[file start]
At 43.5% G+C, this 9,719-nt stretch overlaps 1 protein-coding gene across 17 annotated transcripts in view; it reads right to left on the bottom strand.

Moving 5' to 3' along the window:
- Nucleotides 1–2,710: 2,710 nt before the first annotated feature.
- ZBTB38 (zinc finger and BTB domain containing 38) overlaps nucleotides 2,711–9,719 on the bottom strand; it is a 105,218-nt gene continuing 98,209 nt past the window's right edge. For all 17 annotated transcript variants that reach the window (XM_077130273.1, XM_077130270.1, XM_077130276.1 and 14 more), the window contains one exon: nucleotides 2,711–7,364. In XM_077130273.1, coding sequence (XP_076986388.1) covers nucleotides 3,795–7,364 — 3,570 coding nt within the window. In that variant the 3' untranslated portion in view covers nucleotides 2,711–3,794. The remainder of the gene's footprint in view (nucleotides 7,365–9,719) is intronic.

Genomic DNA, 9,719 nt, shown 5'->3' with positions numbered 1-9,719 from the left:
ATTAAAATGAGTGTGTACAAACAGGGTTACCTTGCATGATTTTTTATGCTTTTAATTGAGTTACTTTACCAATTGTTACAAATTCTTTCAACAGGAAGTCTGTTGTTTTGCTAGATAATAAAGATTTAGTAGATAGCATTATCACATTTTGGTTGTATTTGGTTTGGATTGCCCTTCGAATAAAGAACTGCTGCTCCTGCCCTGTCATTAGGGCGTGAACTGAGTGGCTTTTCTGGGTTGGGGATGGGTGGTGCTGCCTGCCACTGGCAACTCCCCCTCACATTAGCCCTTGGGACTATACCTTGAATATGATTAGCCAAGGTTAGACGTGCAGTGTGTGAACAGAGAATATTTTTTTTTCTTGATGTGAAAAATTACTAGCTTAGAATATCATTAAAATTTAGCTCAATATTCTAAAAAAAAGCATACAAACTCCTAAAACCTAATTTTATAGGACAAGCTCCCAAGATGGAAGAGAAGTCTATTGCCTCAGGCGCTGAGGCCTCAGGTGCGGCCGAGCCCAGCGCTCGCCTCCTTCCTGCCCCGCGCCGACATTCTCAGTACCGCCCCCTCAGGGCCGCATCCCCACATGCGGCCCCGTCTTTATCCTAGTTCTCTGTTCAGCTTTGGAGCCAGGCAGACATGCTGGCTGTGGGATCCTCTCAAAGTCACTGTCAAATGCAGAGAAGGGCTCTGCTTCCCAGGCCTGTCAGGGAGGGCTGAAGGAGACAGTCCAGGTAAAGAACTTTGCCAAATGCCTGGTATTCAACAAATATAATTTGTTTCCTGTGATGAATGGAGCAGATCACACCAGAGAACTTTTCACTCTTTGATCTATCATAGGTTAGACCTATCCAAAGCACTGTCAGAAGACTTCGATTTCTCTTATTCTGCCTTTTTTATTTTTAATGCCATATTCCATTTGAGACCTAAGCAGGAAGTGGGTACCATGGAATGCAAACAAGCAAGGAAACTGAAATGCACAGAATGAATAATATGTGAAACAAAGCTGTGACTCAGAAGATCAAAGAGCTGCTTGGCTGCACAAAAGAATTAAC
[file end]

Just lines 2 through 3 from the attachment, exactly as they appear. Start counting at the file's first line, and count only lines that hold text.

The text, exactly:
Moving 5' to 3' along the window:
- Nucleotides 1–2,710: 2,710 nt before the first annotated feature.